Leeson & Leeson
5 Essential Reasons You Should Set Up a Trust Today
As you get older, it's important to have plans in place regarding the administration of your property and estates.
It's not just about having your lawyer draw up a will. Certain arrangements, such as a power of attorney and a trust are great ways to give you more flexibility and control over your assets. In this article, we’ll share five detailed five reasons why you simply cannot dispense with setting up a trust.
Reduce or eliminate estate tax
The government of Pennsylvania and the Federal government both have clear-cut tax regulations, which may take effect long after you've passed on. If such a thing happens, your heirs will have their inheritances greatly reduced.
Drafting, setting up and maintaining trusts can be expensive and complex, but they are also some of the best estate planning tools available to mitigate tax issues in advance. Currently, the Tax Cuts and Jobs Act (“TCJA”) increased the exclusion amount for federal estate tax from approximately 5 million to 11 million dollars. The TCJA expires in 2025; therefore, unless Congress decides to extend the estate tax exclusion, many people will face a dramatic increase in their estate tax liability exposure. If your estate is not subject to estate taxes now, it may be in a few years. As such, proactive estate planning can allow you to incur fewer estate tax dollars, or even have them eliminated altogether.
Trusts offer fixed parameters for the use of your assets
You can choose to create a standalone trust agreement while you're alive, or establish one under your will. Whichever option you go for gives you the chance to tailor the trust agreement to your preferences.
You can include parameters linked to age attainment or limit the amount of money certain beneficiaries can receive annually based on other requirements. For instance, you can have it such that a beneficiary receives a certain amount of money after they turn 18.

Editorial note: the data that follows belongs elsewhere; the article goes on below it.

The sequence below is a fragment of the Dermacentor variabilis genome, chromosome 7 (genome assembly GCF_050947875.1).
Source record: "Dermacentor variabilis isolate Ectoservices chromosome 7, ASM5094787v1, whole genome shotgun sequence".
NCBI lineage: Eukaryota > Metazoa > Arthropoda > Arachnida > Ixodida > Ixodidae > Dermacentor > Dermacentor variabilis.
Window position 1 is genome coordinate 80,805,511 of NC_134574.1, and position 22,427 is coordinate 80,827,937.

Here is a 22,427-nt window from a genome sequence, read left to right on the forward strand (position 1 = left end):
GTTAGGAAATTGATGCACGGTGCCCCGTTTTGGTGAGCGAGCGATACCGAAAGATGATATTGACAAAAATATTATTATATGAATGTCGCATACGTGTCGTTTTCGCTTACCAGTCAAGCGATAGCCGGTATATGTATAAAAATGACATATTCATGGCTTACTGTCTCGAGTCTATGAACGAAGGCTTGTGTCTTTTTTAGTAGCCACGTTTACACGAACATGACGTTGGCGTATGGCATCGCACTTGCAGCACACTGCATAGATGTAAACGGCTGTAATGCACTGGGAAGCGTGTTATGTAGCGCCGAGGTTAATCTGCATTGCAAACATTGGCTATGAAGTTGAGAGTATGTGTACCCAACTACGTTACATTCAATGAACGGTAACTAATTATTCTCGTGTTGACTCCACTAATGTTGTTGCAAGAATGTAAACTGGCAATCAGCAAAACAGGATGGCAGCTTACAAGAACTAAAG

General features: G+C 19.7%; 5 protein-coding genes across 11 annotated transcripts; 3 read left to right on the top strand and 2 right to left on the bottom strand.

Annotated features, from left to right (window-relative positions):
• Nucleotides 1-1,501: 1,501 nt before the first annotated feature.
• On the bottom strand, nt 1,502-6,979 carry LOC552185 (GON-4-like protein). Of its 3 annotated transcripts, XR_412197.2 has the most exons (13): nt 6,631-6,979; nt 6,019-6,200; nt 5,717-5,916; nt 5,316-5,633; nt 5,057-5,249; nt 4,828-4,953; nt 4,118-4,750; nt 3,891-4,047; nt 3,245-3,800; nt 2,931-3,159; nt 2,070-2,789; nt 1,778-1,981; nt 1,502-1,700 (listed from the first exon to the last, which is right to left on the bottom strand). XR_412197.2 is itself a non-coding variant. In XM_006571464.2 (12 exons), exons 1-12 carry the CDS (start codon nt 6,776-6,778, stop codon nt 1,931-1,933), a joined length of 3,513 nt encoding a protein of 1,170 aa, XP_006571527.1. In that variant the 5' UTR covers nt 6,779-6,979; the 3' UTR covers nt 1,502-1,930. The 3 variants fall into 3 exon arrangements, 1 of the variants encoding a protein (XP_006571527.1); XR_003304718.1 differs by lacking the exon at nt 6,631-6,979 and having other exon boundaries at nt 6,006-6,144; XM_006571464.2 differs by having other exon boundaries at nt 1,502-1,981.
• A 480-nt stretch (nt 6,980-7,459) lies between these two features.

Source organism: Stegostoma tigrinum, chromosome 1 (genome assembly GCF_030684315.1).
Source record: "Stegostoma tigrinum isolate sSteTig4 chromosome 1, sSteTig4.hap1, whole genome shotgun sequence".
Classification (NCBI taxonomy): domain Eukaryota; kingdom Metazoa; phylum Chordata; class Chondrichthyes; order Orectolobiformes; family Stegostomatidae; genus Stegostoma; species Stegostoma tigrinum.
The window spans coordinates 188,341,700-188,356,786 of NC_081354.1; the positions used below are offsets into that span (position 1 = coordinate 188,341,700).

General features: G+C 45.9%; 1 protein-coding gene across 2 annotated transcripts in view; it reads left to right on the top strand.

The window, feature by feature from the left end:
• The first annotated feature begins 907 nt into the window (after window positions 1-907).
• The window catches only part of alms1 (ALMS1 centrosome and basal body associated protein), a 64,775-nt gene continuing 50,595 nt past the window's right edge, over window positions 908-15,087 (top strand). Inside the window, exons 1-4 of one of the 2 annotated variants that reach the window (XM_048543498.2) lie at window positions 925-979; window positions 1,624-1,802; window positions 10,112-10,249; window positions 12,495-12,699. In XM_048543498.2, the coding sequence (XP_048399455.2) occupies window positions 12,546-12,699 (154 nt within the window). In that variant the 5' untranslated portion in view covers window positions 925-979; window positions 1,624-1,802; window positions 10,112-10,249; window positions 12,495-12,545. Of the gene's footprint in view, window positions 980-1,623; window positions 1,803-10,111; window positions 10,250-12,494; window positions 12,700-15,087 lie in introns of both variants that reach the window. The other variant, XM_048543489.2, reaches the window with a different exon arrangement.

They're valuable during disabilities or illnesses, not only death
The terms of your will only take effect after you've passed on. However, a trust set up during your lifetime can benefit your family in times of illnesses that can affect your ability to personally manage your assets.
In such cases, the trustee can make decisions on your behalf regarding paying of bills, filing of tax returns, and asset distribution.
Trusts help avoid the probate process
Assets under your will have to be verified via probate before any asset distribution gets underway. As such, a will eventually becomes a part of the public record. On the other hand, a trust agreement remains private.
In this instance, you'll have to negotiate with just your attorney and the trustee, all in privacy. This is essential if you don't want your family matters in the eyes of the public, and also helps you to circumvent the lengthy probate procedure.
Trusts can help to protect assets
Disabled individuals on Medicaid or Supplemental Security Income have stringent income and asset limitations — if they own or receive too much money they can lose these government benefits. Trusts, if drafted correctly, can protect and shelter these assets and income, so these limits are not exceeded.
Trusts can also be used to protect assets from creditors, if set up in advance and drafted correctly. An asset protection trust (APT) is an example of a trust that shields a grantor’s assets from future creditor claims.
Need help setting up a trust in Bethlehem and the entire Lehigh Valley? Reach out to the estate planning attorneys at Leeson & Leeson. Leverage our over 50 years of legal service to create a trust that safeguards your assets and provides for your loved ones in the future.